I did a write-up of the session for GamesHub with a bit more detail about how the system came about and what it means for wider sustainability efforts, and Xbox have done a nice, detailed blog-post about the main features as well. Check it out for more – if you are a game developer interested in finding ways to reduce end user energy demand with tools like this I strongly encourage you to get in touch with the team. I think they’ve set up an email address for a first point of contact, so they can track the impact of these new tools.

And if you don't have any ideas for where to go looking for these sorts of energy savings, I proposed some in my book Digital Games After Climate Change – get in touch if you want to chat about it more. I'm very keen to see where else we can claw back some unnecesary energy use from games with big audiences. I should also probably mention that my own assumptions about the potential for energy savings through software were wrong! I figured that any slack in computing power made by savings would be eagerly taken up by artists and game directors looking to squeeze more out of the hardware. This approach, of finding wasted power, makes that assumption less relevant. More than glad to be wrong about this one!

What else happened at GDC?

I mainly went to the sustainability sessions, of which there were a good number this year. An encouraging trend, but I still feel like GDC almost needs an entire sustainability track – between last year and this year, session attendance was all over the shop (even at the big Microsoft event described above). That’s partly just GDC – scheduling and programming against other highly important sessions creates an inevitable conflict, and attendees at GDC are a fickle trend-driven group, but I still can’t help but think there needs to be more (open!) dialogue between games companies on sustainability and ESG. The Playing 4 the Planet Alliance does a lot in this respect, but its also a bit of a walled garden.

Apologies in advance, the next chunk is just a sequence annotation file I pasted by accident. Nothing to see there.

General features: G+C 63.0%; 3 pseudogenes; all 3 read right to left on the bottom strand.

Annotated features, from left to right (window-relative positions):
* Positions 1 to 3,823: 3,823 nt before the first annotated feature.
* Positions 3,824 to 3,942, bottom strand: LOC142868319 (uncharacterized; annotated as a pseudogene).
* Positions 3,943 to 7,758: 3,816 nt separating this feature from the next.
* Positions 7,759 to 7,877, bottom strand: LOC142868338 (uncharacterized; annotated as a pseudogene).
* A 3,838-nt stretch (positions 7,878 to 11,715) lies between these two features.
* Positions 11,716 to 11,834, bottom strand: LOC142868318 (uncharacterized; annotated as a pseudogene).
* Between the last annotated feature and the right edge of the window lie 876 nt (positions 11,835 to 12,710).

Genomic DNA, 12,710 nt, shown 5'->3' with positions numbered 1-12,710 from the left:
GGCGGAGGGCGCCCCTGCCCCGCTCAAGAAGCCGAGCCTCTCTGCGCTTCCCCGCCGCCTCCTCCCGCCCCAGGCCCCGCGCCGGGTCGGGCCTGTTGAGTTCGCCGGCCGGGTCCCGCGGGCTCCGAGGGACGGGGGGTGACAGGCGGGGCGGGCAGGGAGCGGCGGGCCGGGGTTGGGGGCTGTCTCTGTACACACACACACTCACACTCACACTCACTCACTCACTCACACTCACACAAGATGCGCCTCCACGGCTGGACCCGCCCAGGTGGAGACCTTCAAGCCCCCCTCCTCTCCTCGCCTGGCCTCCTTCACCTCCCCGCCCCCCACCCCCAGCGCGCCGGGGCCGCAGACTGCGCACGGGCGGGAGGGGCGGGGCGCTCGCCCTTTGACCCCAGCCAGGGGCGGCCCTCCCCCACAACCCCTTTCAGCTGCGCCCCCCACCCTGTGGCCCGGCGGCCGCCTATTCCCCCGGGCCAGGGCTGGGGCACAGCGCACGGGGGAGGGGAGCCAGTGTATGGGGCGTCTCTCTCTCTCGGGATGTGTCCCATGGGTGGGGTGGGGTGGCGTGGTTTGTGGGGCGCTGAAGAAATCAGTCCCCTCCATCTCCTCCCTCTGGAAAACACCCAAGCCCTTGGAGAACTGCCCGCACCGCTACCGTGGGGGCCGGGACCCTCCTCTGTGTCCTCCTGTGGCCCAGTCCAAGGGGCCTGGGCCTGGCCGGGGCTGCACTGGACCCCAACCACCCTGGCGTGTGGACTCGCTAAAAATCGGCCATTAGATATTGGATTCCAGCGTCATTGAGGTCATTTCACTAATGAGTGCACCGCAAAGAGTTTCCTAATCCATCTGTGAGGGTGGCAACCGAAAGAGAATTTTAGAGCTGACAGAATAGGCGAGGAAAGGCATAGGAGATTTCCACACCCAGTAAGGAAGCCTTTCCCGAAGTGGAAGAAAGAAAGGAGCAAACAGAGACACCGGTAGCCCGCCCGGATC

Speaking of P4PA – Sam presented the P4PA's new “Climate Check” tool, which is an interactive quiz that game developers can do to reflect on what their organisation has already achieved and what more they could be doing. As something to point the climate questioning to as a place to start, its not bad. Sam also mentioned that they are collecting the results and I hope it gives a better sense of where the action is happening (and where it isnt). The P4PA mixer was also a highlight, with a talk discussing some interesting research from Google on consumer attitudes to sustainability and a great opportunity to chat with other ESG leaders in the games industry. Looking forward to catching up with some of the people I met there in the weeks ahead.